Los Angeles School District Mandates Vaccines for Students 12 and Older
In SummaryThe nation's second-largest school district has imposed a vaccine mandate for all students 12 and over.
Students attending the Los Angeles Unified public school system will be required to take a COVID-19 vaccine before the end of the year.
The school board of the second-largest school district unanimously voted on Thursday to mandate the vaccine for kids 12 and older. Kids must get their first shot of the vaccine by November 21 and be fully vaccinated by December 19, according to CNN.
The decision comes when COVID cases are ticking up due to the highly contagious Delta variant.
“We’ve always approached safety with a multilayered approach: masks, air filtration and coronavirus screening,” Interim Super Intendent Megan K. Reilly told the Los Angeles Times. “But we are seeing without a doubt that the vaccines are one of the clearest pathways to protecting individuals from getting severe sickness as well as for mitigating transmission of the COVID virus. It is one of the best preventive measures that we have at our disposal to create a safe environment at schools.”
Out of 600,000 students in Los Angeles’ public school system, about 225,000 of them are 12 years and older. Around 80,000 of the eligible students are unvaccinated, Reilly said.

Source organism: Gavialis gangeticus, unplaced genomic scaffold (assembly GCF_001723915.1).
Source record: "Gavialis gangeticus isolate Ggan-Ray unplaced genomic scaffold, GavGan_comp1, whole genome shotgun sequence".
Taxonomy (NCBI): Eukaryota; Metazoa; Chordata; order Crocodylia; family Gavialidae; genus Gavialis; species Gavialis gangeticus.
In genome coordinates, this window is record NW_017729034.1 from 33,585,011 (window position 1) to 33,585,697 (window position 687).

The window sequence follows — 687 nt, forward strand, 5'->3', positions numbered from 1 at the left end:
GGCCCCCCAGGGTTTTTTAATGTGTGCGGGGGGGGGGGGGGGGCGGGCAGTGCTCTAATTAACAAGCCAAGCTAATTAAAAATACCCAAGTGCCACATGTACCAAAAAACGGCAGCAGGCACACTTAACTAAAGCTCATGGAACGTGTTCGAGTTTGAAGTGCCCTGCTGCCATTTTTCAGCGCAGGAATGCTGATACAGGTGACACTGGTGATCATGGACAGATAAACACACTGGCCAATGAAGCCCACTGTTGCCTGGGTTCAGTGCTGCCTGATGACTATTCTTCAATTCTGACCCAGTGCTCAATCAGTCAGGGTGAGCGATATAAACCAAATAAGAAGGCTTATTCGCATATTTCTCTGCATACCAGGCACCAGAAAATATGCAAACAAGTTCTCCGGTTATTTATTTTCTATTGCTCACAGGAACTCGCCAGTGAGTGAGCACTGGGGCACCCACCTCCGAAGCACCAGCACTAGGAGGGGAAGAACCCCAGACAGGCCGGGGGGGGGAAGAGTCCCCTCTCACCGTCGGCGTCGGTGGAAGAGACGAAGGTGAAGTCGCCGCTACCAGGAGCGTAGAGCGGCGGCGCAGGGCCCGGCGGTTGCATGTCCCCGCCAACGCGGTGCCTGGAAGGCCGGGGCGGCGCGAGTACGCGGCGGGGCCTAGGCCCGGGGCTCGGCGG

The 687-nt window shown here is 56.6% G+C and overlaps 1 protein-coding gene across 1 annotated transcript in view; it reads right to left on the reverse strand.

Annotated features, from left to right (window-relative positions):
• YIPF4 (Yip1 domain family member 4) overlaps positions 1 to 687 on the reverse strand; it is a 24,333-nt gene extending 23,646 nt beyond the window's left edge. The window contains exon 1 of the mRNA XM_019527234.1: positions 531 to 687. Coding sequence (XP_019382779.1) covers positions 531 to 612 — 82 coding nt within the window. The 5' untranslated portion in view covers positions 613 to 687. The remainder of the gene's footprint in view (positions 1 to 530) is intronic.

The mandate applies to students who are attending in-person school. Kids with “qualified and approved exemptions” can opt-out, as reported by CNN.
Students with no exemption who turn down the COVID-19 vaccine can take part in online learning through the system’s Independent Study Program.
“As the second-largest district in the country, with a richly diverse student population, we know the impact and experiences of COVID-19 are varied amongst our students and our families and that there are different levels of comfort and discomfort with the vaccine and other Covid-related safety measures,” Reilly said.
According to CNN, not everyone is on board with the vaccine mandate. Carla Franca, a parent of one of the school system’s students, criticized the board’s decision.
“We must be the ones who decide for our children, not the district, not anyone else,” Franca said. “If you want to take your own children to the killing fields, you do it, but you are not the one who should be deciding. When you have your own kids, you can make your own crazy decisions.”